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In my daughter's class of $23$, three students and the teacher all share the same birthday. Of course, there are $365$ days in the year, and the first case of the shared birthday is not counted in the probability. But is the likelihood of this just $$\frac{1}{365}\times 3 = 0.0082?$$ For my curiosity, leap years can be omitted.

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Why would you multiply by 3? If you replaced 3 by a different number the answer should be smaller, not larger. Also, do you want the probability that 4 people out of 24 share the same birthday or that 3 people share a birthday with the teacher? –  Qiaochu Yuan Sep 19 '10 at 18:39
    
I would like the probability of four people sharing a birthday. –  michaelkoss Sep 19 '10 at 18:43
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@michaelkoss: but if there were fifty people who share a birthday would you multiply by 50? –  Qiaochu Yuan Sep 19 '10 at 18:45
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@michaelkoss, that still isn't the correct number. That would be the probability that 4 people out of 4 people have the same birthday, but for 4 out of 24 it is much higher, and more complicated to compute. –  Jonas Meyer Sep 19 '10 at 19:05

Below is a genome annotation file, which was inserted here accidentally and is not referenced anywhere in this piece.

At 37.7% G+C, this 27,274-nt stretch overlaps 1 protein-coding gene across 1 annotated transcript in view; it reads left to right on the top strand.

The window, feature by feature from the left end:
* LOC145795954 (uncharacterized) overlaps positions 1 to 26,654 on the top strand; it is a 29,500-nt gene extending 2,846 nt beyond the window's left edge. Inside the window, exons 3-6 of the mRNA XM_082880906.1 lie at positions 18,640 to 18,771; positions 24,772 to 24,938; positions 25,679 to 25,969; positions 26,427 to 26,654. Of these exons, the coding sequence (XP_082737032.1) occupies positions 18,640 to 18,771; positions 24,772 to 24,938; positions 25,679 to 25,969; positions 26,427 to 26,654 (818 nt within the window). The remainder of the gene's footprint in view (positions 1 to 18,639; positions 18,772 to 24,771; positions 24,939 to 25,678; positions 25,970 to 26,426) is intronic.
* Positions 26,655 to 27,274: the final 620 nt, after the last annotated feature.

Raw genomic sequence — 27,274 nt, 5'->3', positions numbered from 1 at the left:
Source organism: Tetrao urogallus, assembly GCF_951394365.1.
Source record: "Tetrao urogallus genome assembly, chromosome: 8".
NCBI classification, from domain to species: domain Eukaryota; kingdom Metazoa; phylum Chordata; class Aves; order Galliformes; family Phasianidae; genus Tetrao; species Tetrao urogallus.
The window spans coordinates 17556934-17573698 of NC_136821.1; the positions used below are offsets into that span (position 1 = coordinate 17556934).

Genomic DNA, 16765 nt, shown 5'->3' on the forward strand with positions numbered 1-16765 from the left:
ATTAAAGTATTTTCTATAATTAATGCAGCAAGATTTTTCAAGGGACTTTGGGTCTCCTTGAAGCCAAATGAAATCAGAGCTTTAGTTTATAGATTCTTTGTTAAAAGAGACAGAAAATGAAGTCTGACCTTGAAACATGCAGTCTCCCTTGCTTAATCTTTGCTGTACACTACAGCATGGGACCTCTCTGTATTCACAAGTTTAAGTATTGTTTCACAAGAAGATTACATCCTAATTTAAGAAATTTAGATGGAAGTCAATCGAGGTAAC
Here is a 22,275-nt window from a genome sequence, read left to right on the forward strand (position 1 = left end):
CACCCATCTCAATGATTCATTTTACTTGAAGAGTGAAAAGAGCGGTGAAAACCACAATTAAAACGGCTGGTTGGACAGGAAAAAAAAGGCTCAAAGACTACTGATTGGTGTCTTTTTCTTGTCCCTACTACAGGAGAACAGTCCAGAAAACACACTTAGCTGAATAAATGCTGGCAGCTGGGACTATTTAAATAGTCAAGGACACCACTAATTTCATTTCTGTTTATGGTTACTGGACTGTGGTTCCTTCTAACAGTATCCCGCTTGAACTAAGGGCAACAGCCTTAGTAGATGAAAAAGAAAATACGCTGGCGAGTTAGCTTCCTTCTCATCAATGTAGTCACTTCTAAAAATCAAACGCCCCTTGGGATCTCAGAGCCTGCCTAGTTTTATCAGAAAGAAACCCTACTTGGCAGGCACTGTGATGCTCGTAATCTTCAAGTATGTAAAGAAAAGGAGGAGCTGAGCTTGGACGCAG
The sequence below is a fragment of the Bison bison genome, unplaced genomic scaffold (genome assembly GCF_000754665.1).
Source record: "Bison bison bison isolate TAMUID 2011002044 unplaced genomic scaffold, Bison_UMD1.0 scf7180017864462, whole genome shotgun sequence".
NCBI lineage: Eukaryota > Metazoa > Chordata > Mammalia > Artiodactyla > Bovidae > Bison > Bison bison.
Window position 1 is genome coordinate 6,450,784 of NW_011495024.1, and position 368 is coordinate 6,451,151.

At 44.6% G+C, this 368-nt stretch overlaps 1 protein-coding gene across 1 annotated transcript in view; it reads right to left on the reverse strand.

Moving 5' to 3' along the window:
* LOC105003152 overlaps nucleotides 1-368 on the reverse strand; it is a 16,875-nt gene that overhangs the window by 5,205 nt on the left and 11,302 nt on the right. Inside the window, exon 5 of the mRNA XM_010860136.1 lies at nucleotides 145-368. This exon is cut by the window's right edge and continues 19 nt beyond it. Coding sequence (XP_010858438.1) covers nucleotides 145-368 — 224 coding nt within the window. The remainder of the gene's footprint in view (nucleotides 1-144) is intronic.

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The proper resopnse to any post-hoc question like this is "the likelihood of what?" In this case many interpretations are possible: Pr(exactly four people share some birthday), Pr(three students share the teacher's birthday), Pr(at least four people share some birthday), and Pr(I notice anything at all "interesting" about shared birthdays) are all good candidates. The last is the most reasonable interpretation but it has no unique answer. Add to this the fact that this class is not a random sample of people and all bets are off concerning what a valid answer might be. –  whuber Sep 20 '10 at 22:12

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No, $1/365^3$ is (roughly) the probability that, given a date and $3$ people, those $3$ people have a birthday on that date. This is much smaller than the probability that, given a date and $23$ people, $3$ of those people have their birthday on that date. It seems now that you want, given $24$ people (and no date fixed beforehand), the probability that $4$ of those people have their birthday on the same date. A generalization of this question can be found at http://stats.stackexchange.com/questions/1308/extending-the-birthday-paradox-to-more-than-2-people.

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